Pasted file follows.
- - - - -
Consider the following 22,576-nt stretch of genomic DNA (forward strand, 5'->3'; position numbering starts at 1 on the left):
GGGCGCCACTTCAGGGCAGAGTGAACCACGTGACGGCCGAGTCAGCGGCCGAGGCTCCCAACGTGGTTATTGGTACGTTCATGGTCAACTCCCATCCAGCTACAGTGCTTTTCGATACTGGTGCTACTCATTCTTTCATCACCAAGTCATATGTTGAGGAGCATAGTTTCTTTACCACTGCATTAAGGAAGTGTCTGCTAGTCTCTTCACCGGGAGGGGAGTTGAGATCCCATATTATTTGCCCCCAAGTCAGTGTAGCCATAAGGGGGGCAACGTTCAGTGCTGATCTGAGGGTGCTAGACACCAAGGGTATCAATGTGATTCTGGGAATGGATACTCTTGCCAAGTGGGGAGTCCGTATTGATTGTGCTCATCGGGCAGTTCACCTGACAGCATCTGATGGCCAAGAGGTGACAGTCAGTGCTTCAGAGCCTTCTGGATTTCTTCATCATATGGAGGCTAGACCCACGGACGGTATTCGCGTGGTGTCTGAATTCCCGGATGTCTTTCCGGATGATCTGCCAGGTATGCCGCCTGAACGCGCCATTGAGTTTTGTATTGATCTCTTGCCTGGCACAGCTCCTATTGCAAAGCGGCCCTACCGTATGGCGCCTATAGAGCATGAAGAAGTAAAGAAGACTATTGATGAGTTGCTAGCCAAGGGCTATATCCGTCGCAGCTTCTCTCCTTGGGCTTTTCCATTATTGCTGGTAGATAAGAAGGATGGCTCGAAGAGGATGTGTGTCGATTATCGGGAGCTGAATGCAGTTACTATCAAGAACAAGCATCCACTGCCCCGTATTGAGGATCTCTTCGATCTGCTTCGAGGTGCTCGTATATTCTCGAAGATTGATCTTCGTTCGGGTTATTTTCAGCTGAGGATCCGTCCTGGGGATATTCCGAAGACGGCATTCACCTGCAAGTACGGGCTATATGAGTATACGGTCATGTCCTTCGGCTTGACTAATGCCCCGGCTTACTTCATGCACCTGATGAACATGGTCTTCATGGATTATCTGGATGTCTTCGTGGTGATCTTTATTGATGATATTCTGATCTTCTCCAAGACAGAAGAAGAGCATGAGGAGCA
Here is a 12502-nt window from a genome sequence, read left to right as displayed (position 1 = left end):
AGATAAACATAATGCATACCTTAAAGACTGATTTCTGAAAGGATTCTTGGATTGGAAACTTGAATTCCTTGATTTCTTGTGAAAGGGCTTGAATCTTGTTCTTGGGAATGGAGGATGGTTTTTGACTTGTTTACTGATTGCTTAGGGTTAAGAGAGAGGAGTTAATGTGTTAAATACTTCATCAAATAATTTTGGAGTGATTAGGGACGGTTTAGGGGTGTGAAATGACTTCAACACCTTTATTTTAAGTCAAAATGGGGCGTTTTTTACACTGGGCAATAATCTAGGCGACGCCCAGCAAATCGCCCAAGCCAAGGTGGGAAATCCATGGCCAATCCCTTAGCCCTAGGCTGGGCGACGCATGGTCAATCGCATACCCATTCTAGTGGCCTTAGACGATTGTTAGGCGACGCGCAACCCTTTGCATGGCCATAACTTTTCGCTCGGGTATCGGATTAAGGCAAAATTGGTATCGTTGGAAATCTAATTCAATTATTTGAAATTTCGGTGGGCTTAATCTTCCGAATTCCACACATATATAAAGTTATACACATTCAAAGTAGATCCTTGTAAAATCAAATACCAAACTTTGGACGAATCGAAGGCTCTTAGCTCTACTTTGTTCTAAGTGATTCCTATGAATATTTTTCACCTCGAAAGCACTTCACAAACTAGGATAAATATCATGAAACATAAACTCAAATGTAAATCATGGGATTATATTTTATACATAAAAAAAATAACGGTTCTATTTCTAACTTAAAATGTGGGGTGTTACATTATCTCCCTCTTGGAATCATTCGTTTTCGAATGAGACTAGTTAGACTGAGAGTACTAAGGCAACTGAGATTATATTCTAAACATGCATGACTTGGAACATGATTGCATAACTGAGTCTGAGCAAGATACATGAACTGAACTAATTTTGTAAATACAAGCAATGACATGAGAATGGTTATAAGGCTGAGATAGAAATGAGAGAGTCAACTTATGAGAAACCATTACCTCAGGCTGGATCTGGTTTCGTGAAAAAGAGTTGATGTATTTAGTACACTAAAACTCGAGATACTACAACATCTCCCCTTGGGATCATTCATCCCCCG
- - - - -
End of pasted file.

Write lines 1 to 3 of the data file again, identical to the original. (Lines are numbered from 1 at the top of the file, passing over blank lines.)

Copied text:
Consider the following 22,576-nt stretch of genomic DNA (forward strand, 5'->3'; position numbering starts at 1 on the left):
GGGCGCCACTTCAGGGCAGAGTGAACCACGTGACGGCCGAGTCAGCGGCCGAGGCTCCCAACGTGGTTATTGGTACGTTCATGGTCAACTCCCATCCAGCTACAGTGCTTTTCGATACTGGTGCTACTCATTCTTTCATCACCAAGTCATATGTTGAGGAGCATAGTTTCTTTACCACTGCATTAAGGAAGTGTCTGCTAGTCTCTTCACCGGGAGGGGAGTTGAGATCCCATATTATTTGCCCCCAAGTCAGTGTAGCCATAAGGGGGGCAACGTTCAGTGCTGATCTGAGGGTGCTAGACACCAAGGGTATCAATGTGATTCTGGGAATGGATACTCTTGCCAAGTGGGGAGTCCGTATTGATTGTGCTCATCGGGCAGTTCACCTGACAGCATCTGATGGCCAAGAGGTGACAGTCAGTGCTTCAGAGCCTTCTGGATTTCTTCATCATATGGAGGCTAGACCCACGGACGGTATTCGCGTGGTGTCTGAATTCCCGGATGTCTTTCCGGATGATCTGCCAGGTATGCCGCCTGAACGCGCCATTGAGTTTTGTATTGATCTCTTGCCTGGCACAGCTCCTATTGCAAAGCGGCCCTACCGTATGGCGCCTATAGAGCATGAAGAAGTAAAGAAGACTATTGATGAGTTGCTAGCCAAGGGCTATATCCGTCGCAGCTTCTCTCCTTGGGCTTTTCCATTATTGCTGGTAGATAAGAAGGATGGCTCGAAGAGGATGTGTGTCGATTATCGGGAGCTGAATGCAGTTACTATCAAGAACAAGCATCCACTGCCCCGTATTGAGGATCTCTTCGATCTGCTTCGAGGTGCTCGTATATTCTCGAAGATTGATCTTCGTTCGGGTTATTTTCAGCTGAGGATCCGTCCTGGGGATATTCCGAAGACGGCATTCACCTGCAAGTACGGGCTATATGAGTATACGGTCATGTCCTTCGGCTTGACTAATGCCCCGGCTTACTTCATGCACCTGATGAACATGGTCTTCATGGATTATCTGGATGTCTTCGTGGTGATCTTTATTGATGATATTCTGATCTTCTCCAAGACAGAAGAAGAGCATGAGGAGCA
Here is a 12502-nt window from a genome sequence, read left to right as displayed (position 1 = left end):